The Pool of Knowledge

An Article from the Saros Spring 1997 Newsletter

Knowledge is unconstrained and cannot be defined; any definition would be too limiting. However, it can be likened to an eternal and infinite pool from which all things emanate via the river of consciousness. It is the source of everything material and immaterial - all creativity, all destruction, all matter, all laws, all existence.

What flows from the pool must be replaced, otherwise it would gradually empty, and would contradict the eternal and infinite attributes. The consequences of emptying, were that possible, might include the disappearance of this universe - or the death of God. In the non-conscious course of events, the replenishment of the pool happens automatically, as far as we know!

However, in this little corner of the universe (and, who knows, maybe in other corners and in other universes), man consciously taps the pool of knowledge. The results of such action are everything that man has 'known' through discoveries, inventions, insights, inspiration, etc., and hence all that he has needed to sustain and progress his existence. Man uses the faculty of consciousness to gain access to and extract from the pool of knowledge.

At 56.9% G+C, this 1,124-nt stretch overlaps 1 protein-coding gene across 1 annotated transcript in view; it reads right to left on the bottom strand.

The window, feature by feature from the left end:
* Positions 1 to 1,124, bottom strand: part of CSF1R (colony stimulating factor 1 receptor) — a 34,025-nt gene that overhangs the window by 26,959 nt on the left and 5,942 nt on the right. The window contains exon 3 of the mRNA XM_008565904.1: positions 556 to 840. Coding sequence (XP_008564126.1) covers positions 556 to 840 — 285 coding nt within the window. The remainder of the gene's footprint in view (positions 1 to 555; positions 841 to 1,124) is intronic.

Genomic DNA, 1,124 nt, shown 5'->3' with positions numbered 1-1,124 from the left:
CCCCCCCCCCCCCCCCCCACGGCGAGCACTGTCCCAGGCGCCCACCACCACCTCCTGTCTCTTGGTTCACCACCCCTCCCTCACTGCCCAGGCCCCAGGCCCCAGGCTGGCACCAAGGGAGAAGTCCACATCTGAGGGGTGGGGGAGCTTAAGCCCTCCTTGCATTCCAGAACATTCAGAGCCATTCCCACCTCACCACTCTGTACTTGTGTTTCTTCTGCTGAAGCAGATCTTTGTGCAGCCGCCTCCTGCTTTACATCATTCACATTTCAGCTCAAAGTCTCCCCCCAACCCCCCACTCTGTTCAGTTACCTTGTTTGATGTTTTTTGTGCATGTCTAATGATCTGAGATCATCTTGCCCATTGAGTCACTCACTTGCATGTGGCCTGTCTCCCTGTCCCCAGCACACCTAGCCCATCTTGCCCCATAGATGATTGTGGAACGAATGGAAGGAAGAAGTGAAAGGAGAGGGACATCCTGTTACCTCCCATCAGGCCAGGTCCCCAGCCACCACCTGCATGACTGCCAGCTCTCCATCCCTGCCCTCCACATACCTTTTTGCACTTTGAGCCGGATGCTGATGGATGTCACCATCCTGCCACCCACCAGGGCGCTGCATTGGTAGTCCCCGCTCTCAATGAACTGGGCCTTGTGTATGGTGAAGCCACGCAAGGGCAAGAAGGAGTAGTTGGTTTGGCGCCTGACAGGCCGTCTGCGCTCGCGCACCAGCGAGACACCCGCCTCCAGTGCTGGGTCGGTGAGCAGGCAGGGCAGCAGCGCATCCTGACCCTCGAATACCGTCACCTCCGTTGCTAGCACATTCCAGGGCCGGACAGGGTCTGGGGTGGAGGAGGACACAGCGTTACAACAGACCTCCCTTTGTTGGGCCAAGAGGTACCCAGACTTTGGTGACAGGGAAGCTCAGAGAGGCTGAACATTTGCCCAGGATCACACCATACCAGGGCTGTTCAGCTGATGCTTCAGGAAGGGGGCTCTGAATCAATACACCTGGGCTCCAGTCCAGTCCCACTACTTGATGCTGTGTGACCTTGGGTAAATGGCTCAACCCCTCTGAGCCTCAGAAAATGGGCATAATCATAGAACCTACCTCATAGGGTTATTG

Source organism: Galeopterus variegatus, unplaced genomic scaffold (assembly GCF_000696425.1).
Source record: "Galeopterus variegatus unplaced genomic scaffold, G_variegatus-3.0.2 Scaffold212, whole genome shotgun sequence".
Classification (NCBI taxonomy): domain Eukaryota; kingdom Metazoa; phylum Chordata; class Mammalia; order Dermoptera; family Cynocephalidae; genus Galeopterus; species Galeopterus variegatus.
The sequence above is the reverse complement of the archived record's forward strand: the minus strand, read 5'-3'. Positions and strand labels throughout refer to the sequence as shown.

Consciousness is man's birthright (or gift?) and, most would argue, a privilege. With privilege goes obligation and responsibility. Man's obligation is to sustain his birthright - to affirm his consciousness - otherwise the species as we know it would become extinct. His responsibility is to be aware of the consequences of this obligation, and by doing so, to replenish the pool, i.e. to perpetuate knowledge. Consciousness is not a 'free lunch'!

How does man consciously replenish the pool? It can be argued that man's creativity, and his attempts to know and to organise the components of knowledge are a form of replenishment. The abilities to create and to organise are two ways in which man's consciousness has become a reality, and these are the faculties which, over time, have contributed to what we call progress. Everything that mankind has done during the course of his existence has been in the service of progress. Not everything has necessarily been wise, but that is not the point. The mere existence of a conscious human species is a replenishment of the pool, and will continue to be so, provided that the river of consciousness keeps flowing.

Philip Maxwell

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